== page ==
Melissa auf der Maur discussed her disappointment in the handling of Hole’s legacy in a new Stereogum interview.
Stereogum asked, “You’ve often said you felt there was some unfinished business there.”
“For sure. I actually feel pissed off, and it’s no one’s fault — except for kind of, maybe, mismanagement or hard-to-manage artists. Hole’s legacy lives in the gutters of YouTube. It had been like 10 years since I’d played with Hole when YouTube was created. I was, for the first time, able to look at some of the powerful live things. I realized, “Wow, nobody knows this.” There’s no Best Of. I like the idea of helping remember things and put memories together. I also have a photographic archive of 35,000 negatives from that time, too, and I’ve been slowly scanning them. I’m a little too busy for my own art project.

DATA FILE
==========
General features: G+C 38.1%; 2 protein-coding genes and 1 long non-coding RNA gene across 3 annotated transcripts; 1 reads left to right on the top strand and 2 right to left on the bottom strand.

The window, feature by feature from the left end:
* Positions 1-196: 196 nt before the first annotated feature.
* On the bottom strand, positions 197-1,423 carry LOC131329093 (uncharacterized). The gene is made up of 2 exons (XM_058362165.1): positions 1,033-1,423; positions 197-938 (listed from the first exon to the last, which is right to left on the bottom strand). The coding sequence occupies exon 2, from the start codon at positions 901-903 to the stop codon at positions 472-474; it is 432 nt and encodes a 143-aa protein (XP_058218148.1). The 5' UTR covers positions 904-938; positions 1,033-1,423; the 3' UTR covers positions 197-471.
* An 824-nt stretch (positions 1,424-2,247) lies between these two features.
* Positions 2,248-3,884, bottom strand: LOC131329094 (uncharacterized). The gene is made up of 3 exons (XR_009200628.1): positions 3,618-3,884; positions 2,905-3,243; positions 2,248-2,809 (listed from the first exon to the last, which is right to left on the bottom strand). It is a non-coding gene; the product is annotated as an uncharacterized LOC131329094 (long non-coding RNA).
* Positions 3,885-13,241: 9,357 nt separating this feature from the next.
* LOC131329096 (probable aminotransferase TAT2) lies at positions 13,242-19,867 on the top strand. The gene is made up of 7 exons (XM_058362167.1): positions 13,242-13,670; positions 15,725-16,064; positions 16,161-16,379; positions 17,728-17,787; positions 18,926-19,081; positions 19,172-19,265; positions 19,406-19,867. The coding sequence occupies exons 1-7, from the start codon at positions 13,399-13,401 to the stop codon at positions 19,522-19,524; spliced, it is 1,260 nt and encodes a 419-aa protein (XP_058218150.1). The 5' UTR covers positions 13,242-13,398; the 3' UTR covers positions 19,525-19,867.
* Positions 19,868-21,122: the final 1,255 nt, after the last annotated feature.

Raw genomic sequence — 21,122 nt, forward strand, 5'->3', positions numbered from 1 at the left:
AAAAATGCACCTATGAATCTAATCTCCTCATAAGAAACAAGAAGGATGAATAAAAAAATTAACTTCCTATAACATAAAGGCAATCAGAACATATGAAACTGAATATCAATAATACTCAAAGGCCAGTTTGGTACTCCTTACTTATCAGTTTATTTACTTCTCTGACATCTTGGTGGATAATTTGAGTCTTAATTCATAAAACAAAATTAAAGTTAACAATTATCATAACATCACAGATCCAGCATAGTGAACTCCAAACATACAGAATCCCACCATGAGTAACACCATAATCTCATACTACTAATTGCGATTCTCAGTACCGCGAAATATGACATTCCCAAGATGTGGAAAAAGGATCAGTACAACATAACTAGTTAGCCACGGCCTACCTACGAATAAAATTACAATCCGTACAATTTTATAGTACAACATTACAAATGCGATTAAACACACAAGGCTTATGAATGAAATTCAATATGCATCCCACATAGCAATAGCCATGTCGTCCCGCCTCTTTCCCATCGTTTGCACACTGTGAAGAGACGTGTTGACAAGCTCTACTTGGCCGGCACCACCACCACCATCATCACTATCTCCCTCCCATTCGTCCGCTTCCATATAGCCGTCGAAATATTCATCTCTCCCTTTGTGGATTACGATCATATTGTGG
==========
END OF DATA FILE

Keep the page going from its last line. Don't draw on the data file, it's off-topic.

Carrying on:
There was actually a show I had with Nick Zinner at a very interesting photography museum in Cleveland, Ohio, called Transformer Station. He and I had similar work, it was from my archives of life on the road in the ’90s. I’m really excited to make a package of it. I have really fond memories. I’m working with a very old friend of mine and hers, called Joe Mama-Nitzberg, who was one of Courtney’s oldest friends as a teenager. They came up together in the San Francisco punk rock scene. He now lives in Hudson and he’s a very big friend and supporter of Basilica. And we’re going to direct a very strange soiree. I’m really happy to be able to do that for the legacy of Courtney and Hole.”